The Scriptures give some notable examples of men who fell through a failure to give heed to God and His Word. Consider: Adam, (Gen. 3); King Saul, (I Sam. 15:22-30 (; David (2 Sam. 11:2-9); Solomon, yielding to his idolatrous wives, (I Kings 11:1-8); Peter, denying his Lord, (Luke 22:31-34; 54-62); John Mark, forsaking Paul and Barnabas, (Acts 15:38); and Demas, who forsook Paul -- "having loved this present age", (2 Tim. 4:10).
    To fall, through heedlessness, is to lose much that is of great value. Fellowship is lost; with God and one's brethren. Influence for good is lost -- and what a sad thing it is to lose one's testimony (2 Sam. 12:14). And it is possible to lose one's reward (Col. 2:18; 2 John 8; Matt. 10:42).
    No one, however strong he may presume himself to be, is exempt from the possibility of a fall. A haughty spirit prophecies it, (Pv. 16:18; 10:8; Hos. 4:14; I Tim. 3: 6-7). There are many biblical warnings against falling through unbelief, (Heb. 4:11).
    It is not a disgrace for one to fall; but to remain in a fallen state is. When the just person falls he gets up and starts over, (Prov. 24:16). But there is a way whereby one may avoid falling (2 Pet. 1:10). Lives fully yielded unto God are preserved from falling, (Psa. 56:13; 116:8; Jude 24).
    It is a fearful thing to fall into the hands of the living God. How much better to confess our sins and fall upon His mercies, (Heb. 10:31; 2 Sam. 24:14; I John 1:9).


    One of the 3,500 messengers to the 1970 convention of Southern Baptists is reported to have remarked, "It's been said that we've got room for the most conservative and the most liberal in the Southern Baptist Convention. But, brother, I say that's too much room".
    He was not the only messenger to express concern about Southern Baptist inclusivism. By an over - whelming majority (5,394 to 2,170) the convention messengers demanded the withdrawal of a Modernist-slanted commentary on Genesis published by the Southern Baptist Sunday-school Board, last year's Convention president, Dr. W. A. Criswell, following up the publication of his book, "Why I Preach That The Bible Is Literally True", is reported to have said that termites are gnawing at the convention's fundamentalist foundations.
    The troubles that are disturbing Southern Baptists should be a warning to Evangelical believers every where. Co-existence with termites spells destruction. Contemporary ecumenical inclusivism is a deadly enemy of the cause of ruth. "What fellowship hath righteousness with unrighteousness? And what communion hath light with darkness? And what concord hath Christ with Belial? Or what part hath he that believeth with an infidel? And what agreement hath the temple of God with idols?" (2 Cor. 6:14-16). The toleration of termites can have only one final result -- the collapse of the house. Religious organizers who suppose that there is room for fundamentalists and modernists need to be told plainly "That's too much room". (Copied)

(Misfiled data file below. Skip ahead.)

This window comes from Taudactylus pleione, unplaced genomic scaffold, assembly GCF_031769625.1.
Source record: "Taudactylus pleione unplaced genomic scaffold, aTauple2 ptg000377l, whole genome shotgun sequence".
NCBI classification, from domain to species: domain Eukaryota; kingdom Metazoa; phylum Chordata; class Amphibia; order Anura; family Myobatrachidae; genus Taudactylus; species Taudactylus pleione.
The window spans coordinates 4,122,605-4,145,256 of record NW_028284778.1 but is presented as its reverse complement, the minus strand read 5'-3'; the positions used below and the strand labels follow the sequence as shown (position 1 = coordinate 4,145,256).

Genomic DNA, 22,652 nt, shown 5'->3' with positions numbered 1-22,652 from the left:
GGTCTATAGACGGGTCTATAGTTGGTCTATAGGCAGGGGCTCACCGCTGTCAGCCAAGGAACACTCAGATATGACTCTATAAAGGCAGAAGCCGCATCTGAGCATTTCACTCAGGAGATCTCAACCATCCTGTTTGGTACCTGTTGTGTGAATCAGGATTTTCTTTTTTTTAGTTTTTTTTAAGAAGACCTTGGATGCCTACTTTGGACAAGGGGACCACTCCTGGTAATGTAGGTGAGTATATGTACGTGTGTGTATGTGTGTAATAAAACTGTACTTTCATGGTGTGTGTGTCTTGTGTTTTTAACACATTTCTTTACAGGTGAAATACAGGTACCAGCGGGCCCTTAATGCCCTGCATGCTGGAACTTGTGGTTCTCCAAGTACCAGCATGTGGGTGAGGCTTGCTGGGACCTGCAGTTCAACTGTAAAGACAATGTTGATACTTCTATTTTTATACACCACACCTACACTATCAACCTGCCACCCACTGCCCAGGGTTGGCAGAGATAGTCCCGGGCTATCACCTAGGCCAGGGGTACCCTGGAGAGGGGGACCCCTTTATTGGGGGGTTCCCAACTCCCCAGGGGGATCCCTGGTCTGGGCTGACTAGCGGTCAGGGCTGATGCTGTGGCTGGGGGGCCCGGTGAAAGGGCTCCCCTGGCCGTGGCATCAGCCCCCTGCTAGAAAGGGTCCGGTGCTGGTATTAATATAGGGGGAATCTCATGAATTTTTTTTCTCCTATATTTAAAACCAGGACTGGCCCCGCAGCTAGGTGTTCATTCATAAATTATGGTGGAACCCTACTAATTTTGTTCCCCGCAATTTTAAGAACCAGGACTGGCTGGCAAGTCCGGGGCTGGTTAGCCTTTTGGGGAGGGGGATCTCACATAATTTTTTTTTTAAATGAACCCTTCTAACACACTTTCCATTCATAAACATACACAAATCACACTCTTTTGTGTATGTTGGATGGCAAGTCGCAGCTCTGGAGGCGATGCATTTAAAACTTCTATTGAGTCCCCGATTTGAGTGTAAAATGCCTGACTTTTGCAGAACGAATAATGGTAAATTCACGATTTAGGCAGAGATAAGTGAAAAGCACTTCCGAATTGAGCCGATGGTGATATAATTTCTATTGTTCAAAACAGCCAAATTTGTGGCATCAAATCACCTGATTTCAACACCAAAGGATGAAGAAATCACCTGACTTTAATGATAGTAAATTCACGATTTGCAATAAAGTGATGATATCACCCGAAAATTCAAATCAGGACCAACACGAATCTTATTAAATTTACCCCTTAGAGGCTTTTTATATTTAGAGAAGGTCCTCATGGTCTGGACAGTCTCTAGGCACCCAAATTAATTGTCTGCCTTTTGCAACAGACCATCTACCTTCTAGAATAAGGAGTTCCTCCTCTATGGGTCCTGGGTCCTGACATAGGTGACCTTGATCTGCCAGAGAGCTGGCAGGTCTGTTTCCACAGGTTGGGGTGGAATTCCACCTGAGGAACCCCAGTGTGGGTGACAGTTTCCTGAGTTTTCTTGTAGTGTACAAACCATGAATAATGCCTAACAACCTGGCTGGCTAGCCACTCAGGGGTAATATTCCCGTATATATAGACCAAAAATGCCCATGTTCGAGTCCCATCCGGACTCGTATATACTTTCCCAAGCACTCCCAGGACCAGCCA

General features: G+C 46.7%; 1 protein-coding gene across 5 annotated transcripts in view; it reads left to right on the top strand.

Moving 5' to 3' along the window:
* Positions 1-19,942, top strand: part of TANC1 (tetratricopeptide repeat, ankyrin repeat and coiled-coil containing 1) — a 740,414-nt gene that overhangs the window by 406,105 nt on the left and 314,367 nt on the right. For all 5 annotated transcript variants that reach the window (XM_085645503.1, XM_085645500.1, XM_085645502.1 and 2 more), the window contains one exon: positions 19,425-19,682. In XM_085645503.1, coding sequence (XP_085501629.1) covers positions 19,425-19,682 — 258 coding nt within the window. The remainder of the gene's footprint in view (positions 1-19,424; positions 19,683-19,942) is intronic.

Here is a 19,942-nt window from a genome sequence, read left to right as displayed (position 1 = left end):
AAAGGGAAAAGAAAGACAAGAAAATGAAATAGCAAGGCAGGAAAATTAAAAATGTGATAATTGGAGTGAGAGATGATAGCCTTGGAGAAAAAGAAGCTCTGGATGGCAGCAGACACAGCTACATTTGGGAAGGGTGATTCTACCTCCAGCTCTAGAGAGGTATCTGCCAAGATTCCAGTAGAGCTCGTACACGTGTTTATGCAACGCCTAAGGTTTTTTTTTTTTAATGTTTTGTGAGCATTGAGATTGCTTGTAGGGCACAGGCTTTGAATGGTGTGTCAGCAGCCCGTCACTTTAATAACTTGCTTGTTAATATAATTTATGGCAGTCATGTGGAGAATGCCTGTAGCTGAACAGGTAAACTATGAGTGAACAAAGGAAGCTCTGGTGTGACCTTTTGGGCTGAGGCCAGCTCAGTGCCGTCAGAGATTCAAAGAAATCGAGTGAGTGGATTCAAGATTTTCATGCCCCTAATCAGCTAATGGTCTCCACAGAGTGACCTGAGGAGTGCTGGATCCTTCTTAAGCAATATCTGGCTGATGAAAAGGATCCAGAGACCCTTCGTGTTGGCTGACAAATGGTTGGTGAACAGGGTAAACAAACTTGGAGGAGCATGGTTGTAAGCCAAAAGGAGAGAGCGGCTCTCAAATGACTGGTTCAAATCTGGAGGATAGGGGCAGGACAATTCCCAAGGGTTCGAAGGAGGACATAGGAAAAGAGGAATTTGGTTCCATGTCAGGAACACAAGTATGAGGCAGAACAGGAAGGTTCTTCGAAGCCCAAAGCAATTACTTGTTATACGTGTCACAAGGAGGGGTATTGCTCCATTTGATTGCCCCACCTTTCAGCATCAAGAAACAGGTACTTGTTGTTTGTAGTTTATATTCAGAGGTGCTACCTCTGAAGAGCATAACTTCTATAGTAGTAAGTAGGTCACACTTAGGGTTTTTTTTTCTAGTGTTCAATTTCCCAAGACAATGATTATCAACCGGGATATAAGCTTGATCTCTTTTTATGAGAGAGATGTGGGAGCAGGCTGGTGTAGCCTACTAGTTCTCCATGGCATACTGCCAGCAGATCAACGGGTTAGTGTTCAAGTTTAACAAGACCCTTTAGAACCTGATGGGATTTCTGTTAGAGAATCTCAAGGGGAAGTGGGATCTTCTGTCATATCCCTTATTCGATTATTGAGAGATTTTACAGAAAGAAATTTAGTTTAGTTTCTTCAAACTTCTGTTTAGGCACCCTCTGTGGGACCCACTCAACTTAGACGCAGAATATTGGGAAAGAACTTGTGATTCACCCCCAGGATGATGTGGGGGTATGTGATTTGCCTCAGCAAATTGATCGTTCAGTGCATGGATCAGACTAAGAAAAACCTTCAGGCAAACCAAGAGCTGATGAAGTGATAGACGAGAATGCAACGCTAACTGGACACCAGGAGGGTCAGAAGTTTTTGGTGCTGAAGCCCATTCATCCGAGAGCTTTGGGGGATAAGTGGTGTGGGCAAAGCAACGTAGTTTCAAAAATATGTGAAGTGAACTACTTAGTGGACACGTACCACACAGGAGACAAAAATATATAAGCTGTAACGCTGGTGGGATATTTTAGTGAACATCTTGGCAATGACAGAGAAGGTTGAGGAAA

Truth's efforts crossed and vexed,
Life's purpose all perplexed, --
  If thou couldst see them right,
I think that they would seem all
  clear, and wise, and bright.'
-- Adelaide Proctor

TEMPTATIONS -- Continued
the objects of sense around us, through wicked men, and sometimes even through those who really mean to be our friends, but who are themselves deceived.
    If we learn to resist the devil he will flee, but if we yield to him he will come with an increasing array of his cunning schemes and ultimately bring us under his full dominion, (Eph. 4:27; Jas. 4:7). Let no one underrate his power, for he heads up a powerful kingdom of evil, (Eph. 6:12). To fight against him is far more difficult than to resist men. We cannot possibly win by our own strength. But, with God's faithful help (if we will believe Him), we may all be "more than conquerors", (Eph. 6:16; Rom. 16:20; 8:37).
    To resist Satan successfully requires: watchfulness, the Word of
God, faith and prayer, (Eph. 6:15-18). With these weapons Christ won a victory in the wilderness of temptation, (Matt. 4:1-11), and with them we too may conquer. If we suffer defeat it will ONLY BE BECAUSE WE HAVE REJECTED THE WEAPONS GOD HAS PLACED AT OUR DISPOSAL!
    Powerful as Satan is, he cannot harm one who walks by faith. Though we may not understand, the testings God permits us to face at his hands are for our spiritual development and ultimate good. So, let's keep our eyes on Jesus. HE NEVER FAILS!


    Our trust in God should be a child-like dependence on Him. A little child places absolute, unwavering confidence in its father and mother. It does not worry about anything it may need to eat or wear but looks confidently to them for a supply of its needs. When danger threatens, it runs to them for safety and help. The child trusts in them because it is confident of their love. In this same way we should trust in God. For "like as a father pitieth his children, so the Lord pitieth them that fear Him," (Psalm 103:13).